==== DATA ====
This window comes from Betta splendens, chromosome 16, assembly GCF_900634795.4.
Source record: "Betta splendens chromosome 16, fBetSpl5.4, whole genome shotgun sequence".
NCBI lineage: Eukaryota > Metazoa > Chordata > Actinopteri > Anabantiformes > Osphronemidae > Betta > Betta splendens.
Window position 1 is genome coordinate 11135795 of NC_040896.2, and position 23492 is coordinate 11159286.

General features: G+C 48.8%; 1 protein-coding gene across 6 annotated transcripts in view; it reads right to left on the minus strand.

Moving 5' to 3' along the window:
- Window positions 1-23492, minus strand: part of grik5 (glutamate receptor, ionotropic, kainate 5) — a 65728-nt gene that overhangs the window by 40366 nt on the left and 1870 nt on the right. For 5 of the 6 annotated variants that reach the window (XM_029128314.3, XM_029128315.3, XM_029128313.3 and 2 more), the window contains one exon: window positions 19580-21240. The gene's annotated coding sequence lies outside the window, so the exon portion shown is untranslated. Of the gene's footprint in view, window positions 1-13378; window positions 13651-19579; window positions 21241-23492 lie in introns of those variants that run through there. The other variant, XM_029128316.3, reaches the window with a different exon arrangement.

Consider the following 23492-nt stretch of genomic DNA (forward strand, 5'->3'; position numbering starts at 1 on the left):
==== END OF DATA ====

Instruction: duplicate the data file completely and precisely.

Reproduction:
This window comes from Betta splendens, chromosome 16, assembly GCF_900634795.4.
Source record: "Betta splendens chromosome 16, fBetSpl5.4, whole genome shotgun sequence".
NCBI lineage: Eukaryota > Metazoa > Chordata > Actinopteri > Anabantiformes > Osphronemidae > Betta > Betta splendens.
Window position 1 is genome coordinate 11135795 of NC_040896.2, and position 23492 is coordinate 11159286.

General features: G+C 48.8%; 1 protein-coding gene across 6 annotated transcripts in view; it reads right to left on the minus strand.

Moving 5' to 3' along the window:
- Window positions 1-23492, minus strand: part of grik5 (glutamate receptor, ionotropic, kainate 5) — a 65728-nt gene that overhangs the window by 40366 nt on the left and 1870 nt on the right. For 5 of the 6 annotated variants that reach the window (XM_029128314.3, XM_029128315.3, XM_029128313.3 and 2 more), the window contains one exon: window positions 19580-21240. The gene's annotated coding sequence lies outside the window, so the exon portion shown is untranslated. Of the gene's footprint in view, window positions 1-13378; window positions 13651-19579; window positions 21241-23492 lie in introns of those variants that run through there. The other variant, XM_029128316.3, reaches the window with a different exon arrangement.

Consider the following 23492-nt stretch of genomic DNA (forward strand, 5'->3'; position numbering starts at 1 on the left):